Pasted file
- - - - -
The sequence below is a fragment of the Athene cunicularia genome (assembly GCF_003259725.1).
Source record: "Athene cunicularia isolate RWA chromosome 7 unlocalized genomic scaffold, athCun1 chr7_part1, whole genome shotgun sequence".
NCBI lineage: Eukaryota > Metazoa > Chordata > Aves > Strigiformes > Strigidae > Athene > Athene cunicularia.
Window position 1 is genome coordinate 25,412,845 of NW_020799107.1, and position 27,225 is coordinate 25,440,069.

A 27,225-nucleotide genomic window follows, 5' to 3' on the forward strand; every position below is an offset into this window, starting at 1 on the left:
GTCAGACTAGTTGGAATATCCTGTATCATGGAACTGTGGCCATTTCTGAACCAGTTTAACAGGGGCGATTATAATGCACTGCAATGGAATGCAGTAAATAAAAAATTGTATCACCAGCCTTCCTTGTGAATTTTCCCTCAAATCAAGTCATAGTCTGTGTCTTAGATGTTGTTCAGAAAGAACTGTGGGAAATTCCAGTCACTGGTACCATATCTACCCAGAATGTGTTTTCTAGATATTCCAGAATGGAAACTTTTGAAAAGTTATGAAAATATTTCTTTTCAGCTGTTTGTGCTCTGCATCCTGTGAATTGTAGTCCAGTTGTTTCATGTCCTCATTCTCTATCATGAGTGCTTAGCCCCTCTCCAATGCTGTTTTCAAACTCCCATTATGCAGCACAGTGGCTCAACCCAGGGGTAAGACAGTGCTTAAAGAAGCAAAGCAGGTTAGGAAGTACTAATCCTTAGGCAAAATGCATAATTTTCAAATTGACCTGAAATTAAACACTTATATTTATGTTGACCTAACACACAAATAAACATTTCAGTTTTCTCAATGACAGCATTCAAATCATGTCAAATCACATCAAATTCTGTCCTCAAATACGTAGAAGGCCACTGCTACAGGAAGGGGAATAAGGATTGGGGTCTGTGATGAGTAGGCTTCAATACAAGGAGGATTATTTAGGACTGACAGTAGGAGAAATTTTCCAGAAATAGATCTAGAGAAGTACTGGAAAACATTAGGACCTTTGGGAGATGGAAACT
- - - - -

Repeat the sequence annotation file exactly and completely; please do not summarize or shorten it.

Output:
The sequence below is a fragment of the Athene cunicularia genome (assembly GCF_003259725.1).
Source record: "Athene cunicularia isolate RWA chromosome 7 unlocalized genomic scaffold, athCun1 chr7_part1, whole genome shotgun sequence".
NCBI lineage: Eukaryota > Metazoa > Chordata > Aves > Strigiformes > Strigidae > Athene > Athene cunicularia.
Window position 1 is genome coordinate 25,412,845 of NW_020799107.1, and position 27,225 is coordinate 25,440,069.

A 27,225-nucleotide genomic window follows, 5' to 3' on the forward strand; every position below is an offset into this window, starting at 1 on the left:
GTCAGACTAGTTGGAATATCCTGTATCATGGAACTGTGGCCATTTCTGAACCAGTTTAACAGGGGCGATTATAATGCACTGCAATGGAATGCAGTAAATAAAAAATTGTATCACCAGCCTTCCTTGTGAATTTTCCCTCAAATCAAGTCATAGTCTGTGTCTTAGATGTTGTTCAGAAAGAACTGTGGGAAATTCCAGTCACTGGTACCATATCTACCCAGAATGTGTTTTCTAGATATTCCAGAATGGAAACTTTTGAAAAGTTATGAAAATATTTCTTTTCAGCTGTTTGTGCTCTGCATCCTGTGAATTGTAGTCCAGTTGTTTCATGTCCTCATTCTCTATCATGAGTGCTTAGCCCCTCTCCAATGCTGTTTTCAAACTCCCATTATGCAGCACAGTGGCTCAACCCAGGGGTAAGACAGTGCTTAAAGAAGCAAAGCAGGTTAGGAAGTACTAATCCTTAGGCAAAATGCATAATTTTCAAATTGACCTGAAATTAAACACTTATATTTATGTTGACCTAACACACAAATAAACATTTCAGTTTTCTCAATGACAGCATTCAAATCATGTCAAATCACATCAAATTCTGTCCTCAAATACGTAGAAGGCCACTGCTACAGGAAGGGGAATAAGGATTGGGGTCTGTGATGAGTAGGCTTCAATACAAGGAGGATTATTTAGGACTGACAGTAGGAGAAATTTTCCAGAAATAGATCTAGAGAAGTACTGGAAAACATTAGGACCTTTGGGAGATGGAAACT